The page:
• Searching for asteroids all over the solar system, ranging from near the Earth, to the asteroid belt between Mars and Jupiter, to the icy region of objects beyond Neptune (which is called the Kuiper Belt.)
  • Seeking out exploding stars (supernovas) before they reach maximum brightness.
  • Testing Einstein's theory of general relativity, for example by looking at how the gravity of massive objects distorts light.

After Gaia's launch in December 2013, the spacecraft took its first image in February 2014. It examined a cluster of stars in the Large Magellenic Cloud. While the mission was still in its early days, a study released in November 2014 suggested that Gaia could find 70,000 new planets. But the final figure may take years to be revealed, since it takes time to analyze Gaia's data releases.

Gaia's first data release in September 2016 encompassed 14 months of observations, and plotted the positions and brightness of about 1,114,200,000 stars. There were also distances and motions found of more than 2 million stars, ESA said at the time. This first data release spurred a series of studies based on Gaia's work, which began churning out in the following months.

For example, in 2017, data from this Gaia release uncovered a couple of interesting astronomical phenomena. The spacecraft revealed a previously unseen star cluster, which scientists dubbed Gaia 1. The cluster is large (30 light-years wide) and bright, but was hidden behind a bright star called Sirius that was located only half a degree away in our sky. 

That year, Gaia tracked half a dozen hypervelocity stars, whose movements might be affected by a substance called dark matter, which makes up most of the universe's mass. It also assisted in observations of MU69, the next target of the New Horizons mission that flew by Pluto in 2015. (New Horizons will fly by MU69 on Jan. 1, 2019.) Also in late 2017, Gaia data showed how in the distant future, a star called Gliese 710 might disturb the paths of objects in the Oort Cloud, or comets far out in our solar system.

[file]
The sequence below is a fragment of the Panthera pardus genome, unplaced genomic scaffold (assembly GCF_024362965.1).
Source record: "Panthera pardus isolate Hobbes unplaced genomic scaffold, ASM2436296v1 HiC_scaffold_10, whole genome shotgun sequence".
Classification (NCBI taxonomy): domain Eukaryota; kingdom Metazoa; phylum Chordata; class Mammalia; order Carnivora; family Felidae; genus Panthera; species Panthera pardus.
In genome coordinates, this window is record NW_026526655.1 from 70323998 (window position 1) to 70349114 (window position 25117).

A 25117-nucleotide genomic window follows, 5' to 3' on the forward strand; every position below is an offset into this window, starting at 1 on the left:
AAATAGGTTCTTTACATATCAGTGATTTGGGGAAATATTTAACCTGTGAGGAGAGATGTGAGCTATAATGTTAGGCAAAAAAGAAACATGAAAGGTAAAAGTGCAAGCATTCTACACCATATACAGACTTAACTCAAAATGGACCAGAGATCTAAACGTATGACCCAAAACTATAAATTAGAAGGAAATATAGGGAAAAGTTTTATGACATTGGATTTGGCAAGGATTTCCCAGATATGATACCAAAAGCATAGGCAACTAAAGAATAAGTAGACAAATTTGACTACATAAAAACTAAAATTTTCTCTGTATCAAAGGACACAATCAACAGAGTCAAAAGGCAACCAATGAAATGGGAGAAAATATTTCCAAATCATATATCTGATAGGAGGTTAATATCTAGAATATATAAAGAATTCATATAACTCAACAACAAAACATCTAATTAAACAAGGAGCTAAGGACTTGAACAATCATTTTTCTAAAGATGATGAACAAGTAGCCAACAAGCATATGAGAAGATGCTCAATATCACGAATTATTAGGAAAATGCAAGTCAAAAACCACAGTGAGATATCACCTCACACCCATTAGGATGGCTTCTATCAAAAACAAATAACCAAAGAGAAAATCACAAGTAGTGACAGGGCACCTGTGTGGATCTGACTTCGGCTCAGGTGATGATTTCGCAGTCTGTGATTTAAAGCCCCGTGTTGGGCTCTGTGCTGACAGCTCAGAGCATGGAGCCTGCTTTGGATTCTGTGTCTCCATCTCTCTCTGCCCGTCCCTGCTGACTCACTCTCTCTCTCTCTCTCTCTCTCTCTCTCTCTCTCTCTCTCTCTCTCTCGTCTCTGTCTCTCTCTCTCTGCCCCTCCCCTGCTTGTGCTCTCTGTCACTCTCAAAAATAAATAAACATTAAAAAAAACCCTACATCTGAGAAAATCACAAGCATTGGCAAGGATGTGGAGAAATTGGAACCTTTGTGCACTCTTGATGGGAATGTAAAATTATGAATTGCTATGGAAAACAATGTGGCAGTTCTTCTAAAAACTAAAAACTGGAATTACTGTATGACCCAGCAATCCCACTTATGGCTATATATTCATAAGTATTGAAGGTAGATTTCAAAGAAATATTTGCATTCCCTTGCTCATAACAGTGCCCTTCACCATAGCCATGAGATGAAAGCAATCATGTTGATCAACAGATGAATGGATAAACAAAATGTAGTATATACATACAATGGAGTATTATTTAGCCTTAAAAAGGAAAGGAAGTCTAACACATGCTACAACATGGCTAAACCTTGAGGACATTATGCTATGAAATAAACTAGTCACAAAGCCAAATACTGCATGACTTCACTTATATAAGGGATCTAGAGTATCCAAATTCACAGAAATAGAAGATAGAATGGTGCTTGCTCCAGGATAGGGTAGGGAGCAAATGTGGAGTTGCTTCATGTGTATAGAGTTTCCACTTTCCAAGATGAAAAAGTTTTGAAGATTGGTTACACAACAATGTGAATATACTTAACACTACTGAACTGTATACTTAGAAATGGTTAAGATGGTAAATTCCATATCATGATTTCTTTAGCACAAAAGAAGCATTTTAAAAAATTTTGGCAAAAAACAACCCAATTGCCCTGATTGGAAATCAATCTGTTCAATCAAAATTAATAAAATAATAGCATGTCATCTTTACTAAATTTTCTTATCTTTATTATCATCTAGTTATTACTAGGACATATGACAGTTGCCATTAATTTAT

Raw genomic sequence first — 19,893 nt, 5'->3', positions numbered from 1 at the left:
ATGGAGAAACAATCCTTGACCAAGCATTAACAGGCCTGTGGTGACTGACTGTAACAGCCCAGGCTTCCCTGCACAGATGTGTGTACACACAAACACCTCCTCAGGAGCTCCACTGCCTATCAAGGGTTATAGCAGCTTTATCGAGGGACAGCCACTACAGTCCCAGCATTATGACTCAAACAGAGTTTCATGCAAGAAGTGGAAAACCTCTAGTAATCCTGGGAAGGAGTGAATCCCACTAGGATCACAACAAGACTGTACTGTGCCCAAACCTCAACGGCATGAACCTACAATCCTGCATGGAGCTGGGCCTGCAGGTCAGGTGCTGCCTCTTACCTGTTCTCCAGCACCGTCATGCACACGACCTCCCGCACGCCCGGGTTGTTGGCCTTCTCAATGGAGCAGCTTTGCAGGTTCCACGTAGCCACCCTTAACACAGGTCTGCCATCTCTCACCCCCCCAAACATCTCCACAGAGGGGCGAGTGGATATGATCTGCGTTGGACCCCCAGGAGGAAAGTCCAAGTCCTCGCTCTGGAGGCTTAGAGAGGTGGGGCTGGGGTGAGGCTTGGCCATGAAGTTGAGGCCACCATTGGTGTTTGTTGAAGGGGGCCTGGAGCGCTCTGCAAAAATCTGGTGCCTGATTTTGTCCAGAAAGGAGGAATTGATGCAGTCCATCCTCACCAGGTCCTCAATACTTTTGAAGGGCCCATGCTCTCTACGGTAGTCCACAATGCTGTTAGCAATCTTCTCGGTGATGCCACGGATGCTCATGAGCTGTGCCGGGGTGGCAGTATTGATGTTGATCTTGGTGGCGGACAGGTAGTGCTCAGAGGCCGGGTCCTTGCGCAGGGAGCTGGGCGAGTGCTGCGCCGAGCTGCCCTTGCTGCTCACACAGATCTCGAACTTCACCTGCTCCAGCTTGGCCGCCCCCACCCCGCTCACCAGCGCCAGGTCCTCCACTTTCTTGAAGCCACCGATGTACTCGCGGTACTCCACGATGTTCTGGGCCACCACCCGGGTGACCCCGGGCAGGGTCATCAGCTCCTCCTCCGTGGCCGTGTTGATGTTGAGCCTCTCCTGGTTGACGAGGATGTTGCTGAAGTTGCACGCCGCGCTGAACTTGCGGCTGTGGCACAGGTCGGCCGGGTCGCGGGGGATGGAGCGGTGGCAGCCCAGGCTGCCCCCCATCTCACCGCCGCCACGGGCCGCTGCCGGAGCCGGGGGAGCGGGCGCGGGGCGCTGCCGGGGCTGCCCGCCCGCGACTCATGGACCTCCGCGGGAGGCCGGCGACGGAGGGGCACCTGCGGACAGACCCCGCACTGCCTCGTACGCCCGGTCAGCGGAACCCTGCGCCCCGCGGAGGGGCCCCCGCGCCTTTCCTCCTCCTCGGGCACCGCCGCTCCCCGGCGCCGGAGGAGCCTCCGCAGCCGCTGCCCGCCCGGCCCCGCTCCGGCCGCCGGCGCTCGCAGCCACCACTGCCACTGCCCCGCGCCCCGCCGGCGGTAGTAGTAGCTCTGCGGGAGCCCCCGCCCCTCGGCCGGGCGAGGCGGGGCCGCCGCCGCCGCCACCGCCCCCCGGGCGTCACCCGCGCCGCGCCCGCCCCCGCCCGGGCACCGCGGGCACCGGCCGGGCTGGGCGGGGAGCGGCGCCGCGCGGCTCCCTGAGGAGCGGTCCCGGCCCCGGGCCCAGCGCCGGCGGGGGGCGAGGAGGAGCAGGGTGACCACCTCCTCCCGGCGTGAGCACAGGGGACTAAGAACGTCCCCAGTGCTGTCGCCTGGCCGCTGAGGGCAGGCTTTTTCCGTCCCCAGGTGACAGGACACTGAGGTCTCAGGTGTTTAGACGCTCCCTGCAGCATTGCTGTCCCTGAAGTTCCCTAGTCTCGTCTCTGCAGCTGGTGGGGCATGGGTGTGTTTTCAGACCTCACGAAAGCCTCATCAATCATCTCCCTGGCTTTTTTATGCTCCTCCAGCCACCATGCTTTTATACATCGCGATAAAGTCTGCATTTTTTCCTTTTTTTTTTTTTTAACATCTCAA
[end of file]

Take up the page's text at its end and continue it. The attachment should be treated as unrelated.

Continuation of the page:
In early 2018, astronomers said Gaia's precise observations of star movements would help with the study of a tiny ringed object beyond the orbit of Saturn, called Chariklo. From time to time, objects such as Chariklo pass in front of a star, from Earth's perspective. Studying the pattern of winks and blinks as the object occults the light of the star helps scientists better understand the structure of the rings. But to do so, scientists need to know exactly where the stars are — a matter in which Gaia will assist. (Also, in data from March 2018, Gaia assisted in Earth observations of Neptune's largest moon, Triton.)

Then in May 2018, Gaia's next data release encompassed nearly 1.7 billion stars in full color. While the results of that dataset are still being parsed as of mid-2018, one early result showed how a pair of stars influenced some strange dimmings and brightenings of a star called Epsilon Aurigae.